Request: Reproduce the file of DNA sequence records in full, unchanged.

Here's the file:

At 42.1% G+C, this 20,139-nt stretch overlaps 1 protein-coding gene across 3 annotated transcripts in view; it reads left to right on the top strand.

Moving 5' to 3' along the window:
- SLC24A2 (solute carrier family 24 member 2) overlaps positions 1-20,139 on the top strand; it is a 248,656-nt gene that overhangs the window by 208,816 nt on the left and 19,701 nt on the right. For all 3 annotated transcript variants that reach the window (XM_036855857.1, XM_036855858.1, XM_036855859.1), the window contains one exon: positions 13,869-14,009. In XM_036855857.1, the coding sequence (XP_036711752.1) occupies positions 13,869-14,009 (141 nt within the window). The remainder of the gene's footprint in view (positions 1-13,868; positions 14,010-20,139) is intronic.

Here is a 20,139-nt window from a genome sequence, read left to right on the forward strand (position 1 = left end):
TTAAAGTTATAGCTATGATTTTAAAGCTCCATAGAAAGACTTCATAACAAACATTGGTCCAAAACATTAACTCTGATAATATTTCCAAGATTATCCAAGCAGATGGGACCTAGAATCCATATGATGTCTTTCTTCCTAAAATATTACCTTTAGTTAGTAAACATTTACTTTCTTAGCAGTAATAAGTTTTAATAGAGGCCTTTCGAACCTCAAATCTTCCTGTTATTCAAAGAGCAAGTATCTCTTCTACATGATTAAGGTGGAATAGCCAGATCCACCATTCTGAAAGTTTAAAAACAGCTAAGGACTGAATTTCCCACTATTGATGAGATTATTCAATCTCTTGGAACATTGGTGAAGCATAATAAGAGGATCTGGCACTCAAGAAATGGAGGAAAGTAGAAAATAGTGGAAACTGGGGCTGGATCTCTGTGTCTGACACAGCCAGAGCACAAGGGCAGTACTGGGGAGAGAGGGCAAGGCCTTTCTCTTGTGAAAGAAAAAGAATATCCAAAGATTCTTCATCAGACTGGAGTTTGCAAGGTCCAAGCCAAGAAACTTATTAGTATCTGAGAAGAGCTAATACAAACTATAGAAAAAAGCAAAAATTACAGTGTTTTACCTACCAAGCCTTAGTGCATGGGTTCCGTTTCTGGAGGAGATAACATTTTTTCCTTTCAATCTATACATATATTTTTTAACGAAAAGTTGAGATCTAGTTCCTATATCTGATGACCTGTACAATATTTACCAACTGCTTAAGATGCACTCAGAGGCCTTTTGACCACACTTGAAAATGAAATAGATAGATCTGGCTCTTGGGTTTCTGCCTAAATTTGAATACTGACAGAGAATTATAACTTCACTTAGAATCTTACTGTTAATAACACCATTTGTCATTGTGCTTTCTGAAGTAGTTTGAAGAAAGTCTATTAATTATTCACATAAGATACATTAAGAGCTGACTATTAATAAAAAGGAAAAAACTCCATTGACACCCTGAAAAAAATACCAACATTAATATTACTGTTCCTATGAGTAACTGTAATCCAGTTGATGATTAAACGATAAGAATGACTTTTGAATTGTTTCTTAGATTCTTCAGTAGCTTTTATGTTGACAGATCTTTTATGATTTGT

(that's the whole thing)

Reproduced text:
At 42.1% G+C, this 20,139-nt stretch overlaps 1 protein-coding gene across 3 annotated transcripts in view; it reads left to right on the top strand.

Moving 5' to 3' along the window:
- SLC24A2 (solute carrier family 24 member 2) overlaps positions 1-20,139 on the top strand; it is a 248,656-nt gene that overhangs the window by 208,816 nt on the left and 19,701 nt on the right. For all 3 annotated transcript variants that reach the window (XM_036855857.1, XM_036855858.1, XM_036855859.1), the window contains one exon: positions 13,869-14,009. In XM_036855857.1, the coding sequence (XP_036711752.1) occupies positions 13,869-14,009 (141 nt within the window). The remainder of the gene's footprint in view (positions 1-13,868; positions 14,010-20,139) is intronic.

Here is a 20,139-nt window from a genome sequence, read left to right on the forward strand (position 1 = left end):
TTAAAGTTATAGCTATGATTTTAAAGCTCCATAGAAAGACTTCATAACAAACATTGGTCCAAAACATTAACTCTGATAATATTTCCAAGATTATCCAAGCAGATGGGACCTAGAATCCATATGATGTCTTTCTTCCTAAAATATTACCTTTAGTTAGTAAACATTTACTTTCTTAGCAGTAATAAGTTTTAATAGAGGCCTTTCGAACCTCAAATCTTCCTGTTATTCAAAGAGCAAGTATCTCTTCTACATGATTAAGGTGGAATAGCCAGATCCACCATTCTGAAAGTTTAAAAACAGCTAAGGACTGAATTTCCCACTATTGATGAGATTATTCAATCTCTTGGAACATTGGTGAAGCATAATAAGAGGATCTGGCACTCAAGAAATGGAGGAAAGTAGAAAATAGTGGAAACTGGGGCTGGATCTCTGTGTCTGACACAGCCAGAGCACAAGGGCAGTACTGGGGAGAGAGGGCAAGGCCTTTCTCTTGTGAAAGAAAAAGAATATCCAAAGATTCTTCATCAGACTGGAGTTTGCAAGGTCCAAGCCAAGAAACTTATTAGTATCTGAGAAGAGCTAATACAAACTATAGAAAAAAGCAAAAATTACAGTGTTTTACCTACCAAGCCTTAGTGCATGGGTTCCGTTTCTGGAGGAGATAACATTTTTTCCTTTCAATCTATACATATATTTTTTAACGAAAAGTTGAGATCTAGTTCCTATATCTGATGACCTGTACAATATTTACCAACTGCTTAAGATGCACTCAGAGGCCTTTTGACCACACTTGAAAATGAAATAGATAGATCTGGCTCTTGGGTTTCTGCCTAAATTTGAATACTGACAGAGAATTATAACTTCACTTAGAATCTTACTGTTAATAACACCATTTGTCATTGTGCTTTCTGAAGTAGTTTGAAGAAAGTCTATTAATTATTCACATAAGATACATTAAGAGCTGACTATTAATAAAAAGGAAAAAACTCCATTGACACCCTGAAAAAAATACCAACATTAATATTACTGTTCCTATGAGTAACTGTAATCCAGTTGATGATTAAACGATAAGAATGACTTTTGAATTGTTTCTTAGATTCTTCAGTAGCTTTTATGTTGACAGATCTTTTATGATTTGT